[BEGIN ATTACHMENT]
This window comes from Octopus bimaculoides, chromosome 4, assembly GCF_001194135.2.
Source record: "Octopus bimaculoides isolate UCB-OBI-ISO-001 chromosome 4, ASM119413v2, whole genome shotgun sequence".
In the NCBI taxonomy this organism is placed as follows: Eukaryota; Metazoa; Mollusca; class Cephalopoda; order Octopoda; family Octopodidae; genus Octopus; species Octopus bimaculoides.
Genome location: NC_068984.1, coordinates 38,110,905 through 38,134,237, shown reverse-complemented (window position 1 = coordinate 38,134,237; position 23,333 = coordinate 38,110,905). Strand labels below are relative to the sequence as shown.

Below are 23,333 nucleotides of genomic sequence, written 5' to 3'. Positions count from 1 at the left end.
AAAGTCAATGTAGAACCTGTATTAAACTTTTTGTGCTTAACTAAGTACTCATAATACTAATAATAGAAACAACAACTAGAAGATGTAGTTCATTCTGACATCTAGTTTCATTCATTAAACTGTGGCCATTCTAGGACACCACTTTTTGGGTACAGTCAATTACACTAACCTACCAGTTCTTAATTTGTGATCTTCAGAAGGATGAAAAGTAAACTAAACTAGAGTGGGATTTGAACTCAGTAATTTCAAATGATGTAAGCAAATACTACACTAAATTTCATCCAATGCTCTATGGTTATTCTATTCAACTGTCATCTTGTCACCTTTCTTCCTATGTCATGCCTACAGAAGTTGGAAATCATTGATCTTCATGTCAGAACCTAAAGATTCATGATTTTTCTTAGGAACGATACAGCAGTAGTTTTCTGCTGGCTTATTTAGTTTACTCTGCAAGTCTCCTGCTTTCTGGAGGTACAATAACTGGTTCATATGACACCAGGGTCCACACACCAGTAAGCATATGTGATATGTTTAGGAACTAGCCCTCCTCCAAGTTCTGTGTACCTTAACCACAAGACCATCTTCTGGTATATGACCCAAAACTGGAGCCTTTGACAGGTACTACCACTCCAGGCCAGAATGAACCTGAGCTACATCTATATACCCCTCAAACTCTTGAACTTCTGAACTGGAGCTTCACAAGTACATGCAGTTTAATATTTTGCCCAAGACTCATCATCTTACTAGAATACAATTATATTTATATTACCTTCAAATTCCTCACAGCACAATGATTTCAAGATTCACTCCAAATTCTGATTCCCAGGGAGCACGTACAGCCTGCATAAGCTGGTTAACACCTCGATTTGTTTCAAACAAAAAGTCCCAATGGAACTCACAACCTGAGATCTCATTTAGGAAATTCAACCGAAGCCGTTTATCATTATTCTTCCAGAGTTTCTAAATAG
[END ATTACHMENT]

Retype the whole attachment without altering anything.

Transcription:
This window comes from Octopus bimaculoides, chromosome 4, assembly GCF_001194135.2.
Source record: "Octopus bimaculoides isolate UCB-OBI-ISO-001 chromosome 4, ASM119413v2, whole genome shotgun sequence".
In the NCBI taxonomy this organism is placed as follows: Eukaryota; Metazoa; Mollusca; class Cephalopoda; order Octopoda; family Octopodidae; genus Octopus; species Octopus bimaculoides.
Genome location: NC_068984.1, coordinates 38,110,905 through 38,134,237, shown reverse-complemented (window position 1 = coordinate 38,134,237; position 23,333 = coordinate 38,110,905). Strand labels below are relative to the sequence as shown.

Below are 23,333 nucleotides of genomic sequence, written 5' to 3'. Positions count from 1 at the left end.
AAAGTCAATGTAGAACCTGTATTAAACTTTTTGTGCTTAACTAAGTACTCATAATACTAATAATAGAAACAACAACTAGAAGATGTAGTTCATTCTGACATCTAGTTTCATTCATTAAACTGTGGCCATTCTAGGACACCACTTTTTGGGTACAGTCAATTACACTAACCTACCAGTTCTTAATTTGTGATCTTCAGAAGGATGAAAAGTAAACTAAACTAGAGTGGGATTTGAACTCAGTAATTTCAAATGATGTAAGCAAATACTACACTAAATTTCATCCAATGCTCTATGGTTATTCTATTCAACTGTCATCTTGTCACCTTTCTTCCTATGTCATGCCTACAGAAGTTGGAAATCATTGATCTTCATGTCAGAACCTAAAGATTCATGATTTTTCTTAGGAACGATACAGCAGTAGTTTTCTGCTGGCTTATTTAGTTTACTCTGCAAGTCTCCTGCTTTCTGGAGGTACAATAACTGGTTCATATGACACCAGGGTCCACACACCAGTAAGCATATGTGATATGTTTAGGAACTAGCCCTCCTCCAAGTTCTGTGTACCTTAACCACAAGACCATCTTCTGGTATATGACCCAAAACTGGAGCCTTTGACAGGTACTACCACTCCAGGCCAGAATGAACCTGAGCTACATCTATATACCCCTCAAACTCTTGAACTTCTGAACTGGAGCTTCACAAGTACATGCAGTTTAATATTTTGCCCAAGACTCATCATCTTACTAGAATACAATTATATTTATATTACCTTCAAATTCCTCACAGCACAATGATTTCAAGATTCACTCCAAATTCTGATTCCCAGGGAGCACGTACAGCCTGCATAAGCTGGTTAACACCTCGATTTGTTTCAAACAAAAAGTCCCAATGGAACTCACAACCTGAGATCTCATTTAGGAAATTCAACCGAAGCCGTTTATCATTATTCTTCCAGAGTTTCTAAATAG